(THIS ARTICLE IS COURTESY OF THE UK EXPRESS NEWS)
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The Antarctic discovery is touted as the “first direct observation” of the planet’s ancient climate conditions. Researchers led by Princeton University in the US extracted two million-year-old samples ice in the remote Allan Hills of Antarctica. The Antarctic core samples contain pristine samples of trapped greenhouse gases – prehistoric bubbles of carbon dioxide (CO2) and methane (CH4).
The researchers are convinced the ice cores represent untouched snapshots of the Earth’s climate from a time before man ruled the world.
According to Dr Yuzhen Yan, who led the Antarctic study, the discovery paints an overall picture of changes in the climate.
He said: “You don’t get a sense of how things changed continually, but you get an idea of big changes over time.”
The discovery was presented in the journal Nature this month.
Antarctica news: Researchers have drilled 2 million-year-old ice cores
Antarctica news: The discovery reveals the Earth’s prehistoric climate
According to Dr Yan, ice core samples from Antarctica show a continuous record of the climate dating back to about 800,000 years in the past.
But because of the way ice flows and compresses over time, samples dating even farther into the past show more widely distributed patterns.
The two million-year-old cores were drilled in the Allan Hills region by Princeton associate professor John Higgins.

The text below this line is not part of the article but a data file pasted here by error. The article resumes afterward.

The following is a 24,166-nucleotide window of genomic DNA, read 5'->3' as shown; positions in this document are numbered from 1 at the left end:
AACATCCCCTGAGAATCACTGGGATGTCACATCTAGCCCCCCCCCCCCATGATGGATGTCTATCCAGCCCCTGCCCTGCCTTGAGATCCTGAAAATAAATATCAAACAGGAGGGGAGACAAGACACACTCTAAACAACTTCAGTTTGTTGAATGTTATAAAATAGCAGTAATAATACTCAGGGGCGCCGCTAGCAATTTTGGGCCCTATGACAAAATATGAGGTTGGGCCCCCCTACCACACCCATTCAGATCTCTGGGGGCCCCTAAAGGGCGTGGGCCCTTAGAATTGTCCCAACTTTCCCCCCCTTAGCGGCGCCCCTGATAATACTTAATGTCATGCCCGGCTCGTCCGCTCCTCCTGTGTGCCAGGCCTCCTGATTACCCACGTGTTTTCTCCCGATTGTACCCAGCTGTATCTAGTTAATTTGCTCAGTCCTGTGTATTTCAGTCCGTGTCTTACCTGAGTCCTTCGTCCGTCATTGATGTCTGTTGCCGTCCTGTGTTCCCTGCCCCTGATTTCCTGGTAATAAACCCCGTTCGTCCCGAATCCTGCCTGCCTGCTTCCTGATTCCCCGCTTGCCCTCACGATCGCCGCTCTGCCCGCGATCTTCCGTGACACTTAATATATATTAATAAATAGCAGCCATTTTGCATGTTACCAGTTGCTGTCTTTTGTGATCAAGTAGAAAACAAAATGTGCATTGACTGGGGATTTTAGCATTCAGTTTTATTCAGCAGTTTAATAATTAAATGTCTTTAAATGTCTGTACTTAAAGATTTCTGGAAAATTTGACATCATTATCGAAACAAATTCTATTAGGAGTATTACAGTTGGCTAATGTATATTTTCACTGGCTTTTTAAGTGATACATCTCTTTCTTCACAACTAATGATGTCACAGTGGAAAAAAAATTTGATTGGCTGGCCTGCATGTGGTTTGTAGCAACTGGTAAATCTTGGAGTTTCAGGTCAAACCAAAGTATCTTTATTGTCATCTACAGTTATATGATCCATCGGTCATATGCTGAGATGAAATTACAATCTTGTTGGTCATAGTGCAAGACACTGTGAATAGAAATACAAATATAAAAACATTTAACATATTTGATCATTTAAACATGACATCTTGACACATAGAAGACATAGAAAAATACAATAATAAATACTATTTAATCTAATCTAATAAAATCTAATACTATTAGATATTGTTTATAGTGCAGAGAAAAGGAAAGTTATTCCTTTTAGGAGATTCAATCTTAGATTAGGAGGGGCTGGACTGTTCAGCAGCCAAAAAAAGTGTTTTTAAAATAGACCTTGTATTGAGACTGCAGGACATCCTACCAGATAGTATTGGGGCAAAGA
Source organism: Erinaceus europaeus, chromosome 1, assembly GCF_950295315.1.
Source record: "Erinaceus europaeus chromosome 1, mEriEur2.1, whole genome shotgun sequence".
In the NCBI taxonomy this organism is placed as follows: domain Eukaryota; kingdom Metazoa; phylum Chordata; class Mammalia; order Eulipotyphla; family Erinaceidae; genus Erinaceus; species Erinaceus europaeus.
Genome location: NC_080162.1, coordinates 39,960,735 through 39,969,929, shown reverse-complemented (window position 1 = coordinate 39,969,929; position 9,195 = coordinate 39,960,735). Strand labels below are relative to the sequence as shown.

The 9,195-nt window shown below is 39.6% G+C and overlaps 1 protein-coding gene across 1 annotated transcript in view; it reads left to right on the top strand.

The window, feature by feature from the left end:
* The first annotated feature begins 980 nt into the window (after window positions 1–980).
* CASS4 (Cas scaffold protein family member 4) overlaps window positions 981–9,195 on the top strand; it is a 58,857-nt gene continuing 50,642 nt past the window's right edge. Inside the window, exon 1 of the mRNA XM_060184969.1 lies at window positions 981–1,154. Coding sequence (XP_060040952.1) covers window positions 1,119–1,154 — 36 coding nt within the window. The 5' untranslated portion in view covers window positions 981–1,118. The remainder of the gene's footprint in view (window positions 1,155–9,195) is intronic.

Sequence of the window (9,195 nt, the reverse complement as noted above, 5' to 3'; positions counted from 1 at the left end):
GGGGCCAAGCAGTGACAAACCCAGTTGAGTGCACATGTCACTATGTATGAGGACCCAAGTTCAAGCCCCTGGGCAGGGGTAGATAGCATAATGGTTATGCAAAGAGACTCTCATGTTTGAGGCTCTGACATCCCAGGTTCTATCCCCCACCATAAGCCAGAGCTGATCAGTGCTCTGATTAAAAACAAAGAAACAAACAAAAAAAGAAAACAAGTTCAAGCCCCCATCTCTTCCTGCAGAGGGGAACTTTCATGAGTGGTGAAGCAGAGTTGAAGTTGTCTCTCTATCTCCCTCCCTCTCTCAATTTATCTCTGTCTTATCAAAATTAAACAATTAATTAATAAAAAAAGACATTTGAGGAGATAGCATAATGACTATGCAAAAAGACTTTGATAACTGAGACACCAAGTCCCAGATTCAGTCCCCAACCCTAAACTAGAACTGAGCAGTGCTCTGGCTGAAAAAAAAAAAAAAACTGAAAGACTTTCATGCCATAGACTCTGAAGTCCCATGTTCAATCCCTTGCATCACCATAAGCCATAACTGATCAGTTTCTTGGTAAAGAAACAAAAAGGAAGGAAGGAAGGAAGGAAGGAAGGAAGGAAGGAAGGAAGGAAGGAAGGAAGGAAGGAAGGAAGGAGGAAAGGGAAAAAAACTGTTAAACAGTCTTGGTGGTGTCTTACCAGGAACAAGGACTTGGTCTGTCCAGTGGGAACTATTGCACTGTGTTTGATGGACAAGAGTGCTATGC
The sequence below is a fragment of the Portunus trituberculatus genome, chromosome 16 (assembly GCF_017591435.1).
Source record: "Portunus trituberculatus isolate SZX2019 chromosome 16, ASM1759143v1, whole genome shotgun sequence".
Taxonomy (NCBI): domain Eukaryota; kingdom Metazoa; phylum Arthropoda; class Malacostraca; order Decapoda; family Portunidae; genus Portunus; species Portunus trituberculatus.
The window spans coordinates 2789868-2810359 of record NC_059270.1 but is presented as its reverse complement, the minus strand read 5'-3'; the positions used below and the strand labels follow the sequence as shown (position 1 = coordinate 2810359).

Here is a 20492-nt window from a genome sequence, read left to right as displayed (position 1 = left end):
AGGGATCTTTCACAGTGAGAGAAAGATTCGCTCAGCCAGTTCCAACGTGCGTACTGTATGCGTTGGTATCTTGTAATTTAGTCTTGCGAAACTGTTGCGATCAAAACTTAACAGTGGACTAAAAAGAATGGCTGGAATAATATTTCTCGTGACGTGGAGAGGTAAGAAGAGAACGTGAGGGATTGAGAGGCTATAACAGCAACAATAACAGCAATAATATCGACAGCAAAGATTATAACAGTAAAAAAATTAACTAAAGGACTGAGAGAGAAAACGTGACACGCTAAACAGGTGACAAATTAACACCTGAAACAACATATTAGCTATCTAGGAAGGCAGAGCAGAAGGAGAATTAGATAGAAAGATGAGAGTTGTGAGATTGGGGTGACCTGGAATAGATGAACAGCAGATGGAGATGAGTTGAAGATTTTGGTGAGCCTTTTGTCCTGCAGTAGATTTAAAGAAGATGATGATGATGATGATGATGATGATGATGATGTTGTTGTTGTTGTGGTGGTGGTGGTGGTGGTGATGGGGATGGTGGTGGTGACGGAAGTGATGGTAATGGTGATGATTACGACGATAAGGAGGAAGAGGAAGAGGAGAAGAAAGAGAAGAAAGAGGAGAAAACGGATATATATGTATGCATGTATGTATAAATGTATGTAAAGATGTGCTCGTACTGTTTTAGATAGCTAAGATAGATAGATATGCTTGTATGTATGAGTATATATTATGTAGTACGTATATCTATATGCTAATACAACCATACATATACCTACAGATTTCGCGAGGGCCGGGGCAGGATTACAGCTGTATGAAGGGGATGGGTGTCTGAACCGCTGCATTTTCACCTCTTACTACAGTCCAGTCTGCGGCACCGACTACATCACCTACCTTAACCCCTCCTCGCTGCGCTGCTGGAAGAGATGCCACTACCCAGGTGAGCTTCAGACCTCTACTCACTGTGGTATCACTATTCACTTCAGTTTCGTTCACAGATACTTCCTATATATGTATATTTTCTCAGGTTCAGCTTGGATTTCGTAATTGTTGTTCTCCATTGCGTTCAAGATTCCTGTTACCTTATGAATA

Professor Higgins previously drilled out one million-year-old ice cores, which at the time were the oldest ever recovered.
The researchers dated the ice cores by analysing isotopes of argon gas trapped in the ice.
Now, the newly recovered older ice cores have helped researchers better understand how the planet’s glacial cycle took shape.
You get an idea of big changes over time
Dr Yan said: “The ability to measure atmospheric composition directly is one of the biggest advantages of ice cores.
“That’s why people spend years and years in the most isolated places getting them.”
Up until about 1.2 million years ago, the planet’s glaciers were thinner and smaller.
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Antarctica news: Atmospheric carbon dioxide is at unprecedented levels
Antarctica news: Ice cores show a record of Earth’s changing climate
The glaciers most likely formed and melted away over a 40,000-year-long cycle.
But after the so-called Mid-Pleistocene Transition between 1.2 million 700,000 years ago, the glacial cycle became considerably longer.
The planet was much colder than it is today and glaciers formed and melted over cycles 100,000-years-long.
Although atmospheric CO2 is not to blame for the prehistoric transition, the research has found the planet is experiencing unprecedented levels of the atmospheric gas today.
According to space agency NASA, levels of atmospheric CO2 stand around 408.53 parts per million (ppm) as of October 2019.
Dr Yan said: “We’re seeing carbon dioxide levels not seen in two million years.
“While our data suggest that long-term carbon dioxide decline was not the decisive factor in the Mid-Pleistocene Transition, it does not mean that carbon dioxide does not have the capability to bring about global-scale changes.
“We’re in a different situation now — carbon dioxide is the major player in our current world.
“If we want to look into the geologic past for an analogy of what’s going on in our world today, we need to go beyond two million years to find it.”